When a clinician broaches the idea of stopping a medication with an older patient, pointing out the drug’s potential side effects may motivate the patient to discontinue it, results from a new survey suggest.
Other reasons for deprescribing, like doubts about a drug’s functional benefits, may be less persuasive, according to a study presented at the American Geriatrics Society (AGS) 2021 Virtual Annual Scientific Meeting and published online in JAMA Network Open.
Ariel R. Green, MD, MPH, PhD, and colleagues analyzed data from 835 adults aged 65 years and older who completed a survey that presented hypothetical scenarios that involved stopping a medication.
In one vignette, a doctor suggests that a patient with functional impairment stop a statin that the patient had been taking for primary prevention. In another scenario, a doctor recommends that an older adult who had been taking zolpidem (Ambien) for insomnia stop taking the sedative-hypnotic.
Respondents were given seven explanations for stopping the medications and picked the ones that were the most and least likely to make them discontinue treatment.
In both scenarios, “the major driver of willingness to deprescribe was side effects,” said Green, an assistant professor of medicine at Johns Hopkins University, Baltimore, Maryland.
“This suggests that it is important for clinicians to link deprescribing recommendations to patients’ concerns about side effects, or to side effects they may have already experienced such as falls or memory concerns.”
Still, the most and least favored reasons for stopping treatment could vary from person to person.
“Even phrases that were most preferred [overall] were also chosen as least preferred by some respondents,” Green noted. “This suggests that it is important for clinicians to elicit and understand their patients’ priorities and to tailor deprescribing recommendations to those priorities.”
In the zolpidem scenario, the least favored phrase by far was “This medicine is unlikely to help you function.”
Despite the importance of patient function overall, it is possible that questioning a drug’s functional benefits holds limited sway in deprescribing talks, commented Michael Steinman, MD, with the University of California, San Francisco (UCSF) division of geriatrics and the San Francisco VA Medical Center. He highlighted that finding during a presentation about the US Deprescribing Research Network, which funded the study.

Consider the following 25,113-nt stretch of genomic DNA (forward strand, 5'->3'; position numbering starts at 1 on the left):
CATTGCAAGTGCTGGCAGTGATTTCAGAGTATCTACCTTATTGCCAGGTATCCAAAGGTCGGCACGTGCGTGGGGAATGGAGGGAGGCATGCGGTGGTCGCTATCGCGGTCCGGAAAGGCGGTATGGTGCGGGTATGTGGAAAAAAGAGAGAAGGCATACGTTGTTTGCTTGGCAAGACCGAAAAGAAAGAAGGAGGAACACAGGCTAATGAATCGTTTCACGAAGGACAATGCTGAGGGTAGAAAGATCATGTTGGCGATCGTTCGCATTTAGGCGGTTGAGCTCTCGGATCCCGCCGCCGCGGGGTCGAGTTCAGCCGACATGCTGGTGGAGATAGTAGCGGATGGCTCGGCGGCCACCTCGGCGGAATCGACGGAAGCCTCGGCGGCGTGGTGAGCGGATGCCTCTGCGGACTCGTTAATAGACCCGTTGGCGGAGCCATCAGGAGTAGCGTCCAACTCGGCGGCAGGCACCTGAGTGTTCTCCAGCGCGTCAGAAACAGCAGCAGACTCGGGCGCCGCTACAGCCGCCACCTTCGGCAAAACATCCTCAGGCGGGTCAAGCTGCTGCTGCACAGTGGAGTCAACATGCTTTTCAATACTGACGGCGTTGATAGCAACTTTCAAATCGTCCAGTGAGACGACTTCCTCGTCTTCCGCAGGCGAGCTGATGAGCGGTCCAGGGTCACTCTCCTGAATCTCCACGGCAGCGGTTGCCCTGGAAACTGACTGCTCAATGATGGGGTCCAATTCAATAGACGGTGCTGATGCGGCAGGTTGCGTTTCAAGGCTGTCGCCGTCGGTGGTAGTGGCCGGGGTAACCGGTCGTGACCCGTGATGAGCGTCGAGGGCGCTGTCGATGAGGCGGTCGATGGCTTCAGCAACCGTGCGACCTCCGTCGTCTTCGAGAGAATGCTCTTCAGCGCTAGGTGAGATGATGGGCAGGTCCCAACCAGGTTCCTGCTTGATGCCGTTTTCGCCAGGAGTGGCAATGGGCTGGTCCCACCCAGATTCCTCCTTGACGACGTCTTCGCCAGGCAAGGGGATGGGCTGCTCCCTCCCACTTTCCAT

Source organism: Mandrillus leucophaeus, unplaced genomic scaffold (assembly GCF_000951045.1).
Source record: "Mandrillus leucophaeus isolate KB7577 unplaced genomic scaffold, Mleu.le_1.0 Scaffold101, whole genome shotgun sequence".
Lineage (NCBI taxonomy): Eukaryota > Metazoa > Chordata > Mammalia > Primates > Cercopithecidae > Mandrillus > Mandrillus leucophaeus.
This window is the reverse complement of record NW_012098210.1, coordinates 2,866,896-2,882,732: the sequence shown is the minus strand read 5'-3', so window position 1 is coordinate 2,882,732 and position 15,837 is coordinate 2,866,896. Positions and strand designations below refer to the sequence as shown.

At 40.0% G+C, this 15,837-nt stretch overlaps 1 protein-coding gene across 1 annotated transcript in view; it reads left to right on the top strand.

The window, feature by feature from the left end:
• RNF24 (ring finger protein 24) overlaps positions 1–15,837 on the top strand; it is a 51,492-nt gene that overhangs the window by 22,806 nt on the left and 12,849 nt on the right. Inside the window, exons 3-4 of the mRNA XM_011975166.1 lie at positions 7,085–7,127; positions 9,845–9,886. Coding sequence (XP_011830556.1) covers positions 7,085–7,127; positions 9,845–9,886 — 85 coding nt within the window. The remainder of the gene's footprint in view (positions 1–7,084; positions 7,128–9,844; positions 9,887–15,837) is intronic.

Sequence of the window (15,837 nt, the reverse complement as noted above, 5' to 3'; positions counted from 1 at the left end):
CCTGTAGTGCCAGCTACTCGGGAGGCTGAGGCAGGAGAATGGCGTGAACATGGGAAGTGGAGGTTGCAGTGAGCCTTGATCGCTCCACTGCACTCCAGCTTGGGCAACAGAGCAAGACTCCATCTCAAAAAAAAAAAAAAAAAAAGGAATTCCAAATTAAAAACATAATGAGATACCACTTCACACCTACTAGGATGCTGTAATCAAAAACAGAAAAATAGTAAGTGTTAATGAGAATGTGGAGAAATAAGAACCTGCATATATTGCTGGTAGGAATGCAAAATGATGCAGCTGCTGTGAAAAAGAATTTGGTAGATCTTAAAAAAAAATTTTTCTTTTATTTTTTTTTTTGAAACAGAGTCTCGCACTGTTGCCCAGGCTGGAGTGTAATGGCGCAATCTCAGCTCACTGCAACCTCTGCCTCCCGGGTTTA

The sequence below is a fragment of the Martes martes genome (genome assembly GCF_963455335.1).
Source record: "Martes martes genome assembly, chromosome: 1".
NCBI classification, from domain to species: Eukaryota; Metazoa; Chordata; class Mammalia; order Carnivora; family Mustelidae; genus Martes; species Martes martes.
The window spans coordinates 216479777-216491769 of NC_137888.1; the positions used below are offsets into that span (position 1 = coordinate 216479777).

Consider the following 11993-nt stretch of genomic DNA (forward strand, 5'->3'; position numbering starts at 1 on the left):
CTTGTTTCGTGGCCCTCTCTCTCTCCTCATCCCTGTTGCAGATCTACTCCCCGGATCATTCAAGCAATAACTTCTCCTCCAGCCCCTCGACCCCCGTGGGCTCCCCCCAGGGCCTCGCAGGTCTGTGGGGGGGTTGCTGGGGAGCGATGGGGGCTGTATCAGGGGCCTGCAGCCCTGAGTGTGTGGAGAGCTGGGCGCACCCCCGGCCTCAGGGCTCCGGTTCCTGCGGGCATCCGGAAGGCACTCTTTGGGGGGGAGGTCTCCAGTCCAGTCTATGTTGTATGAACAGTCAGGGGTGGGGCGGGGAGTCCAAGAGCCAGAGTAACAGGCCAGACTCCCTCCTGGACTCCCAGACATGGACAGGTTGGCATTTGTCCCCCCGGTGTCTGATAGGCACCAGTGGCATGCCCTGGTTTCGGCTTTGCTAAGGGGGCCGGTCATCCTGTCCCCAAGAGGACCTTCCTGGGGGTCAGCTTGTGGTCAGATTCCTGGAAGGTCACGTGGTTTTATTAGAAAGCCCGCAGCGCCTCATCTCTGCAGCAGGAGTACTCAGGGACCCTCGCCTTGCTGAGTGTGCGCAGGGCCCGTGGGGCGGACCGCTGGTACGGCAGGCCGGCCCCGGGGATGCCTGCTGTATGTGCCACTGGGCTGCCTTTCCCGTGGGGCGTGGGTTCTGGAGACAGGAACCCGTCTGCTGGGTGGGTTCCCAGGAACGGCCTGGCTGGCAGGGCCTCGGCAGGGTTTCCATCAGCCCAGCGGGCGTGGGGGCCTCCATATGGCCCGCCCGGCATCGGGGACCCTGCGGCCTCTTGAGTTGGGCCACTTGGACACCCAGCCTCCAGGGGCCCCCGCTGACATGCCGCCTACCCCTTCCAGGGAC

“As a geriatrician, I’m all about talking about function and thinking about how important it is. But it is enlightening to realize that using that language for patients in this context might be a nonstarter,” Steinman said.
The variation in preferred language was “striking” and “resonates with clinical practice,” said Matthew Growdon, MD, MPH, a geriatrician and aging research fellow at UCSF. However, he noted during a question-and-answer session, that he was curious how patients “would respond to these prompts in the context of a real patient–doctor relationship rather than the hypothetical situations.”
In the statin scenario, least preferred phrases focused on helping the patient feel better now rather than worrying about preventing future problems, and on reducing burdens associated with taking the medication. “Deprescribing recommendations may be perceived as withdrawal of care or even rationing if not framed as a way of preserving well-being,” Green said.
One well-received phrase in the zolpidem scenario indicated that stopping the medicine would be a shared decision made by the patient and doctor and that the doctor would make the change gradually and adjust the plan as needed, Green noted.
Investigators are examining various ways to reduce inappropriate and unnecessary medications in older patients. Results from the survey may help inform future deprescribing interventions, Green said.
Although refining the language used by clinicians in deprescribing discussions with patients may help, other approaches may also be needed. “It is hard to cover the nuanced topic of deprescribing during the already busy primary care visit,” Green said. The researchers plan to examine whether a pharmacist’s ‘pre-review’ of medications before a primary care visit may be helpful, for example.
The study was supported by the US Deprescribing Research Network, which is funded by the National Institute on Aging. Green and Growdon have disclosed no relevant financial relationships. Steinman coauthors chapters for UpToDate and is co-principal investigator for the Deprescribing Research Network.
American Geriatric Society 2021 Annual Scientific Meeting: Abstract P-18. Presented May 14, 2021.
JAMA Netw Open. Published online April 5, 2021. Full text